States should expand business-education partnerships, connect more students with high-demand careers
States need to make partnerships among employers and schools far more routine so that more students can learn about and gain experience in high-wage careers, a new Southern Regional Education Board report shows.
In Partnerships to Align Education and Careers, state policymakers and business leaders who served on the SREB Commission on Strategic Partnerships for Work-Ready Students outline how states should prioritize resources and provide stronger leadership to help more students pursue high-wage jobs in high-demand fields.
“Too often, students’ paths to college and the workplace are left to chance,” said SREB President Stephen L. Pruitt. “Instead, states can take specific steps to help more students find their way into a better future.”
The commission — state legislators, education leaders and industry representatives from SREB states — started work in late 2018 to determine how work-based learning could prepare more students for their eventual careers.
Work-based learning refers to structured ways that high school and college students can gain experience and training — from job shadowing with professionals to more formal internships and apprenticeships that can lead directly to high-wage jobs.
Twenty-one million adults in the 16 SREB states could be left behind in the coming years as a more automated workplace requires higher levels of education and training, warned SREB’s 2019 report on future workforce needs, Unprepared and Unaware: Upskilling the Workforce for a Decade of Uncertainty.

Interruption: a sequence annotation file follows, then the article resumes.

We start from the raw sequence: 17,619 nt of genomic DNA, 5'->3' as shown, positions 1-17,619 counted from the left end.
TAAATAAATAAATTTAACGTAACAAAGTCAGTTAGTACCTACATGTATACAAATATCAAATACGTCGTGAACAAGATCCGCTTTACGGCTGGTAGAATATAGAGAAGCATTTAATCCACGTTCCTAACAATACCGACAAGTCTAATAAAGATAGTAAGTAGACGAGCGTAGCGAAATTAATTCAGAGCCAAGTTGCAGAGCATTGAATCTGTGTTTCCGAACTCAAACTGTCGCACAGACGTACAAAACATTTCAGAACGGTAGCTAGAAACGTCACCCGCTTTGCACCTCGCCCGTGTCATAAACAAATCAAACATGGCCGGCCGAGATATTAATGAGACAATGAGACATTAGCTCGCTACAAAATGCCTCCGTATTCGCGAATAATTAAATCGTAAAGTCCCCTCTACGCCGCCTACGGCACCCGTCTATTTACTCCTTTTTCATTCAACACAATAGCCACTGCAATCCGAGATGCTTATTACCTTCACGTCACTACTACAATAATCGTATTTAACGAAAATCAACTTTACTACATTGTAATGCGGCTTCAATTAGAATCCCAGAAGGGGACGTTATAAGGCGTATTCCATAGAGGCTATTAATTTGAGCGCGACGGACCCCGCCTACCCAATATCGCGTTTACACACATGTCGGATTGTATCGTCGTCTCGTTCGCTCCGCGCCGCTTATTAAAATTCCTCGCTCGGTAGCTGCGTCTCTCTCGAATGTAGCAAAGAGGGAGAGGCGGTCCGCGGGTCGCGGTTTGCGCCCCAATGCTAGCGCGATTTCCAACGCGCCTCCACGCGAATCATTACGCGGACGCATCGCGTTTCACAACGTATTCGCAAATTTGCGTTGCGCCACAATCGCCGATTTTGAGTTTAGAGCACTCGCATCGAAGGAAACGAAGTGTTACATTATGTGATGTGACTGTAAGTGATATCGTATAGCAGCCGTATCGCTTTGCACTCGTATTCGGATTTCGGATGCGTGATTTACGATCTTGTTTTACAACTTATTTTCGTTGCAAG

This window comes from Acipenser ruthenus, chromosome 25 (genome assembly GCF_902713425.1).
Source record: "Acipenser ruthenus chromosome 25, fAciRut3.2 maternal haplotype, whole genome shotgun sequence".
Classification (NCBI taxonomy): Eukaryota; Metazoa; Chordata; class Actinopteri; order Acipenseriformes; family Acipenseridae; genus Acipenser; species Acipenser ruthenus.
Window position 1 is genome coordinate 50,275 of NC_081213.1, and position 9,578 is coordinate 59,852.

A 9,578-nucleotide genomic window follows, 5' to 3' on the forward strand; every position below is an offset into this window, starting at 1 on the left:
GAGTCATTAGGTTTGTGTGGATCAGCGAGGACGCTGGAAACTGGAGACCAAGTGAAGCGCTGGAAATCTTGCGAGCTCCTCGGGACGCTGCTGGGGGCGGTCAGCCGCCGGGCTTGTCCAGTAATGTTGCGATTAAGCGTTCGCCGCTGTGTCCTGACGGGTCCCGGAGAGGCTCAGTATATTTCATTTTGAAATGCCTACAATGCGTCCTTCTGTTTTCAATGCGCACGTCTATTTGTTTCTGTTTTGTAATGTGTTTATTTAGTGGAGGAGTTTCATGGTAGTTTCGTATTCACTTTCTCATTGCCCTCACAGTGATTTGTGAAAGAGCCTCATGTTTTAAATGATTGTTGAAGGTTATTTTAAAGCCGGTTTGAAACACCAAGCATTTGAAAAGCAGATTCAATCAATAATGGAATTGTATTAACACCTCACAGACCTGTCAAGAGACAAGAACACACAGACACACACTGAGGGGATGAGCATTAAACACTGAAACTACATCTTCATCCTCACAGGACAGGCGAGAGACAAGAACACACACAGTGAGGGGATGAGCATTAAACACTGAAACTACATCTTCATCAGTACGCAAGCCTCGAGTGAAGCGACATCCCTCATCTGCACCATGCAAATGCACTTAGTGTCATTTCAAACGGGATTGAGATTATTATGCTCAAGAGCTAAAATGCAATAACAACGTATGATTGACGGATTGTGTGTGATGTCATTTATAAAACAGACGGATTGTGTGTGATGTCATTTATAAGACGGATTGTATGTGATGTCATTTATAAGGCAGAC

Meanwhile, many of today’s students are not prepared to transition successfully from high school and college into the workplace, the new SREB report says.
The report also highlights breakthrough solutions in several states. Among the report’s recommendations for states, districts and schools:
- Engage business leaders in strategic industry-education partnerships. When schools and colleges partner with industries of strategic importance in their states and communities, more students can prepare for in-demand jobs and meet workforce needs. These partnerships can also introduce students to careers through internships and other quality work-based learning experiences.
- Develop more career pathways in critical industry sectors as identified by the strategic regional business partnerships.
- Adopt a business-friendly policy for work-based learning. States should encourage the expansion of work-based learning by making it part of high school graduation requirements and school accountability. States should also provide incentives for employers that offer paid work-based learning positions.
- Ease potential liability for businesses, industry and nonprofit or government employers, removing any barrier for students to experience work-based learning.
- Inform teachers, school counselors and other educators about work-based learning, its benefits and other potential opportunities for students, so that educators and the community can support students’ pursuits.
- Promote simulated workplace and other virtual solutions for students in rural and hard-to-serve communities.
- Strengthen statewide coordination through a state agency or cabinet-level governor’s council that can oversee industry certifications, dual-credit courses and “stackable” credentials, which build on one another and help students avoid extra cost and time as they continue their education and training.
- Promote dual-enrollment programs to help more high school students take courses that lead directly to degrees and industry certifications.
Contact SREB Communications for more details and interviews with our experts.
More from SREB: Our 16 state-by-state workforce data profiles (to be updated soon with new data on the impact of COVID-19) and 16 state progress reports showing long-term trends and data for all levels of education.
Media Contact: Alan Richard, cell (202) 641-1300 or (404) 879-5528